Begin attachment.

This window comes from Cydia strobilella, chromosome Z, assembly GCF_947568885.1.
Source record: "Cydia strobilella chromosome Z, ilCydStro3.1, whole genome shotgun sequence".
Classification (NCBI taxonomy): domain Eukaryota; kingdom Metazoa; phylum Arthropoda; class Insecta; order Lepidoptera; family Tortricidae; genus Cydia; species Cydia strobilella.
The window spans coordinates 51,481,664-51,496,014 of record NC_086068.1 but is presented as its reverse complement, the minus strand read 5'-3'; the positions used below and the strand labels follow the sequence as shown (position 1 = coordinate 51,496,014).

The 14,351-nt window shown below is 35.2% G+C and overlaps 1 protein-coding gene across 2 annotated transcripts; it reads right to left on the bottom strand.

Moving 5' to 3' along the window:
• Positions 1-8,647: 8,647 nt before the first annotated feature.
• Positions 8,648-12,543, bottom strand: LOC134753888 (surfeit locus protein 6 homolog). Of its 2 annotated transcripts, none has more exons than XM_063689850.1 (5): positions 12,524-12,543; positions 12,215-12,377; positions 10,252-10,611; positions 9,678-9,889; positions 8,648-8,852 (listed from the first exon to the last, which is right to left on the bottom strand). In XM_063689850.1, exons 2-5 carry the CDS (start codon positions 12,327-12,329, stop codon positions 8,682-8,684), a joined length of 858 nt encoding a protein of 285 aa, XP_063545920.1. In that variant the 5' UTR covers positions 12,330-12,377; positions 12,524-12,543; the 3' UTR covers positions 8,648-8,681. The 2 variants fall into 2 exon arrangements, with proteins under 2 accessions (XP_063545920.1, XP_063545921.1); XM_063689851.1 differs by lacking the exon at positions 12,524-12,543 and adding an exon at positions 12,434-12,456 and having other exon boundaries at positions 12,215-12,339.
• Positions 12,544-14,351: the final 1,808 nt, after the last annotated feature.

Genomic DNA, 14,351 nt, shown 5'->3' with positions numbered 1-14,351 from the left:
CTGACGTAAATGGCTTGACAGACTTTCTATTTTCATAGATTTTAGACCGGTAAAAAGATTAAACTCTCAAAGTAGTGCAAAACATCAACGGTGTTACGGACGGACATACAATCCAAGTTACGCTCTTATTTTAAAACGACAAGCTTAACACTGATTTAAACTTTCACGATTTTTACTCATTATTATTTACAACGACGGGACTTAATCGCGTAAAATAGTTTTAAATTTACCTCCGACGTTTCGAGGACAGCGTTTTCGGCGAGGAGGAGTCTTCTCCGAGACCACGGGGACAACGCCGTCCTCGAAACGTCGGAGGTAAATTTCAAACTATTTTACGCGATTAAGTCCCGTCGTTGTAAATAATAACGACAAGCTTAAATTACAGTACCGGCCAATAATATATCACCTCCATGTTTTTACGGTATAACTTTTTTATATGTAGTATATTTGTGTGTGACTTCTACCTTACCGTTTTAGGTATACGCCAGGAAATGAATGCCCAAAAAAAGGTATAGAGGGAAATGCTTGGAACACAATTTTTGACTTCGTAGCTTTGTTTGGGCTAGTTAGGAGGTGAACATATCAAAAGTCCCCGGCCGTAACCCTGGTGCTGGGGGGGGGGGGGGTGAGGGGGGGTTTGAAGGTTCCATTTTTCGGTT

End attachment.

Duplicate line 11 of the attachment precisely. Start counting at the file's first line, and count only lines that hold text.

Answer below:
CTGACGTAAATGGCTTGACAGACTTTCTATTTTCATAGATTTTAGACCGGTAAAAAGATTAAACTCTCAAAGTAGTGCAAAACATCAACGGTGTTACGGACGGACATACAATCCAAGTTACGCTCTTATTTTAAAACGACAAGCTTAACACTGATTTAAACTTTCACGATTTTTACTCATTATTATTTACAACGACGGGACTTAATCGCGTAAAATAGTTTTAAATTTACCTCCGACGTTTCGAGGACAGCGTTTTCGGCGAGGAGGAGTCTTCTCCGAGACCACGGGGACAACGCCGTCCTCGAAACGTCGGAGGTAAATTTCAAACTATTTTACGCGATTAAGTCCCGTCGTTGTAAATAATAACGACAAGCTTAAATTACAGTACCGGCCAATAATATATCACCTCCATGTTTTTACGGTATAACTTTTTTATATGTAGTATATTTGTGTGTGACTTCTACCTTACCGTTTTAGGTATACGCCAGGAAATGAATGCCCAAAAAAAGGTATAGAGGGAAATGCTTGGAACACAATTTTTGACTTCGTAGCTTTGTTTGGGCTAGTTAGGAGGTGAACATATCAAAAGTCCCCGGCCGTAACCCTGGTGCTGGGGGGGGGGGGGGTGAGGGGGGGTTTGAAGGTTCCATTTTTCGGTT